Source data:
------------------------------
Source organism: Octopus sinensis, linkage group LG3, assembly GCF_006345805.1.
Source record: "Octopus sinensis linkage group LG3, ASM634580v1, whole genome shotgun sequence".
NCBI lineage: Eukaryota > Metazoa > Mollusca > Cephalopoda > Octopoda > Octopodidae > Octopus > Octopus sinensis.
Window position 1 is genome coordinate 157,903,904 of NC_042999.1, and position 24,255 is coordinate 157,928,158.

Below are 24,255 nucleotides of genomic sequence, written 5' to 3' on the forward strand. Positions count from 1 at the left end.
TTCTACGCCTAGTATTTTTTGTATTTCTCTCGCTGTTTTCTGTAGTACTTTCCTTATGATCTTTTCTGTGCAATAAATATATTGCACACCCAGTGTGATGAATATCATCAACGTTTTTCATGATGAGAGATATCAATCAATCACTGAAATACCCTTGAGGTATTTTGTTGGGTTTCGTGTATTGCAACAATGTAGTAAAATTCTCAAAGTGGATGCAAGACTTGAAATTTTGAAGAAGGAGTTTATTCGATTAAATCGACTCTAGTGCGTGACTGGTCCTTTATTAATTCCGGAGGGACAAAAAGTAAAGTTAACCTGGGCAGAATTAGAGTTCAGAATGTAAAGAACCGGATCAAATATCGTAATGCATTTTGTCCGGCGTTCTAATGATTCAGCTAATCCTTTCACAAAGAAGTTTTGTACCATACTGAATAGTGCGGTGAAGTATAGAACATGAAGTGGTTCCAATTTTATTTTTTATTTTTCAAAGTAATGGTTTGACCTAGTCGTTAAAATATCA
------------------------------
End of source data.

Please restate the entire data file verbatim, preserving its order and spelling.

Source organism: Octopus sinensis, linkage group LG3, assembly GCF_006345805.1.
Source record: "Octopus sinensis linkage group LG3, ASM634580v1, whole genome shotgun sequence".
NCBI lineage: Eukaryota > Metazoa > Mollusca > Cephalopoda > Octopoda > Octopodidae > Octopus > Octopus sinensis.
Window position 1 is genome coordinate 157,903,904 of NC_042999.1, and position 24,255 is coordinate 157,928,158.

Below are 24,255 nucleotides of genomic sequence, written 5' to 3' on the forward strand. Positions count from 1 at the left end.
TTCTACGCCTAGTATTTTTTGTATTTCTCTCGCTGTTTTCTGTAGTACTTTCCTTATGATCTTTTCTGTGCAATAAATATATTGCACACCCAGTGTGATGAATATCATCAACGTTTTTCATGATGAGAGATATCAATCAATCACTGAAATACCCTTGAGGTATTTTGTTGGGTTTCGTGTATTGCAACAATGTAGTAAAATTCTCAAAGTGGATGCAAGACTTGAAATTTTGAAGAAGGAGTTTATTCGATTAAATCGACTCTAGTGCGTGACTGGTCCTTTATTAATTCCGGAGGGACAAAAAGTAAAGTTAACCTGGGCAGAATTAGAGTTCAGAATGTAAAGAACCGGATCAAATATCGTAATGCATTTTGTCCGGCGTTCTAATGATTCAGCTAATCCTTTCACAAAGAAGTTTTGTACCATACTGAATAGTGCGGTGAAGTATAGAACATGAAGTGGTTCCAATTTTATTTTTTATTTTTCAAAGTAATGGTTTGACCTAGTCGTTAAAATATCA